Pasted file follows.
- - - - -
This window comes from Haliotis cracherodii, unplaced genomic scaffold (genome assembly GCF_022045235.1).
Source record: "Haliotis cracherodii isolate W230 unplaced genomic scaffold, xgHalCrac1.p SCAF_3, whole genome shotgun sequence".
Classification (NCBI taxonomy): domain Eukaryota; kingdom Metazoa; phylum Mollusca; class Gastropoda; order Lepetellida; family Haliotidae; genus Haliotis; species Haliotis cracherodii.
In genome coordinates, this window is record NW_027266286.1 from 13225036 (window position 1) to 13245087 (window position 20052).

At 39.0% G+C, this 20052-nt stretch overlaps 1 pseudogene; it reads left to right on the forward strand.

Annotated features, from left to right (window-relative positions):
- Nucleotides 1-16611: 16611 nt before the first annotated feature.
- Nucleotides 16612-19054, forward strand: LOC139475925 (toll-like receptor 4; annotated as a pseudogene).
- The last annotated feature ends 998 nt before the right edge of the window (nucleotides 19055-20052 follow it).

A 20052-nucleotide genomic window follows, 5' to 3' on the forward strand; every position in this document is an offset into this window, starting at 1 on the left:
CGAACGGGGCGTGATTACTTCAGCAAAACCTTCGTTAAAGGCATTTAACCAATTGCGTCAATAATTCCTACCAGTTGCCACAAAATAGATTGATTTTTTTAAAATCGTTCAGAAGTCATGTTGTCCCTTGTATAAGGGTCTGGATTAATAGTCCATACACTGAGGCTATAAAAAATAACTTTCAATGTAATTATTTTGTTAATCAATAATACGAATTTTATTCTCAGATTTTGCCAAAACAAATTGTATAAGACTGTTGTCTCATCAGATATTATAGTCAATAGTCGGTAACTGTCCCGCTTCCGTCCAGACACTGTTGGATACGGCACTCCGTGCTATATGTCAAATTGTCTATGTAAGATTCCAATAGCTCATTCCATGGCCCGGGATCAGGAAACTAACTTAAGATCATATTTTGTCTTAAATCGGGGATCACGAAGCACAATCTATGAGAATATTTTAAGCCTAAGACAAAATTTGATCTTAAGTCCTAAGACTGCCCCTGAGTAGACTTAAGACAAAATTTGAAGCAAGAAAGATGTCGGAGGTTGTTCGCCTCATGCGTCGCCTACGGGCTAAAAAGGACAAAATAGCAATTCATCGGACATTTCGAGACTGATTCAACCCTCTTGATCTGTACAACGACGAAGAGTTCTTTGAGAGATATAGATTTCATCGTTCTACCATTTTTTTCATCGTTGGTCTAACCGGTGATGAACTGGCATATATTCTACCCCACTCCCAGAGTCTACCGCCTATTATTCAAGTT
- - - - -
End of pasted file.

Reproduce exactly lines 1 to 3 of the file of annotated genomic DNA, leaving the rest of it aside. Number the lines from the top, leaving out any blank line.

This window comes from Haliotis cracherodii, unplaced genomic scaffold (genome assembly GCF_022045235.1).
Source record: "Haliotis cracherodii isolate W230 unplaced genomic scaffold, xgHalCrac1.p SCAF_3, whole genome shotgun sequence".
Classification (NCBI taxonomy): domain Eukaryota; kingdom Metazoa; phylum Mollusca; class Gastropoda; order Lepetellida; family Haliotidae; genus Haliotis; species Haliotis cracherodii.